• Pour into cake tins and bake until a skewer comes out clean. This could be up to an hour so keep an eye on it.  When my kitchen starts to smell like chocolate cake, I know it’s nearly done.
  • Remove cakes from oven and leave to cool in tins for 10 minutes.
  • Cool completely on cake racks.

Make icing

  • Beat butter and shortening together until smooth.
  • Slowly add 4c of the icing sugar and mix until smooth. Add another 4-5c of icing sugar and mix until smooth. Add a little water to get a smooth consistency if you need it.  At this stage it will be CRAZY hard and stiff, like concrete for laying bricks.  You will be glad of this, trust me.


  • Level off the cakes by cutting off tops or any bits you don’t need.
  • Spread a thick layer of icing between the cakes.
  • Ice the top and sides of the cake. The icing is so stiff that if you want to create thick layers of icing and nice sharp edges on the top of the cake, you can.
  • Top with piped rosettes of leftover icing and Oreo quarters.

Oh hi!

Hello there! Thanks for stopping by to check out our truly delectable website 🙂

The more observant amongst you may have noticed that this here blog thingy hasn’t been updated in, like, FOREVER. Ah, yeah… ‘life’ kind of got in the way.

imageMmmm, cake.

Sorry, we got distracted.

Where were we? Oh yes… we’ve been a little too busy *cough* eating cake *cough* holding family baking workshops, running children’s cake decorating stalls, fundraising in all manner of exciting ways, hosting socials for our fab-u-lous bakers, being interviewed and photographed, writing annual reports like proper grown ups, judging cake competitions like Mary and Paul, and, above all else, fulfilling the birthday cake requests that come in from brilliant referrers for brilliant children so that they don’t miss out on having cake and being spoilt on the special days in their lives.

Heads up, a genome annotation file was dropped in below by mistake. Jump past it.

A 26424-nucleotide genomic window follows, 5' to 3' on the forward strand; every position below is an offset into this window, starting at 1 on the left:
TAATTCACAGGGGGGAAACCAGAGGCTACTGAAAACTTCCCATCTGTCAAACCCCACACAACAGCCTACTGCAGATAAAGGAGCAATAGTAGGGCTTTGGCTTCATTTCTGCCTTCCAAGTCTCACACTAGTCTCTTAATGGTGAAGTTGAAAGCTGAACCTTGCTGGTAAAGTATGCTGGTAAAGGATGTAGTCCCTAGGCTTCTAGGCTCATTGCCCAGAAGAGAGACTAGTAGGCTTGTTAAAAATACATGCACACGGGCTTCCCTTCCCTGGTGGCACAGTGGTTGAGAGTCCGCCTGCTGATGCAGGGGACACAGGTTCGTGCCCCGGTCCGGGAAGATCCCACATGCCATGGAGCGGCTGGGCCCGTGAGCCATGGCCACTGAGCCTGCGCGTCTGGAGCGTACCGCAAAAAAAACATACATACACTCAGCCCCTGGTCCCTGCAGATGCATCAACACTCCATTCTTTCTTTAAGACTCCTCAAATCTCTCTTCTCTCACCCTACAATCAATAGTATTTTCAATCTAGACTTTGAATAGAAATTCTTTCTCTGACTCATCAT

In fact, guess what? This is pretty major news so you may want to hold onto your hat if you’re wearing one. We’ve now baked over FIVE HUNDRED cakes for children who would have otherwise gone without. Now that’s a total we can be proud of. Yay!


So if we’re a little quiet on here, you can be pretty darned certain that it isn’t because we’re quiet in real life. Oh no. And we’re always Facebooking and tweeting what we’re up to so come and say hi over on those other corners of the tinterweb. We love it. Especially if you ‘like’ us!

Right then. Better get on with life…

We’ll leave you with some pictures from a fun little baking workshop we recently ran for a group of Hackney young carers in conjunction with Action for Children as part of Carers’ Week. These kids had it all sussed. They smashed the microwave mug cake recipe (no bananas, thanks, and woah, woah, woah, they weren’t touching a sultana!) and stormed their cake decorating challenge. Actually we’re thinking of retiring and leaving them to run this show.



Stick a bow on it

FCFK - sweet cakeWe’re generally of the opinion that more is more when it comes to cake. A thick layer of buttercream? Yes please. Smarties and Maltesers and stars and extra chocolate and a candle? Oh yes! Yes, yes, yes and YES! In fact, this totally amazing cake on the left here, which we’ve affectionately called the Explosion in a Sweet Shop cake, made by our baker Rose last year, is what we reckon kids would conjure up if they were charged with creating a birthday cake. The only way it could be improved would be to douse it in edible glitter. Glitter is always good, especially when a tiny fleck of it somehow gets indefinitely stuck to a serious person’s face and glints in the light every time they move, like the glitter equivalent of *JAZZ HANDS*!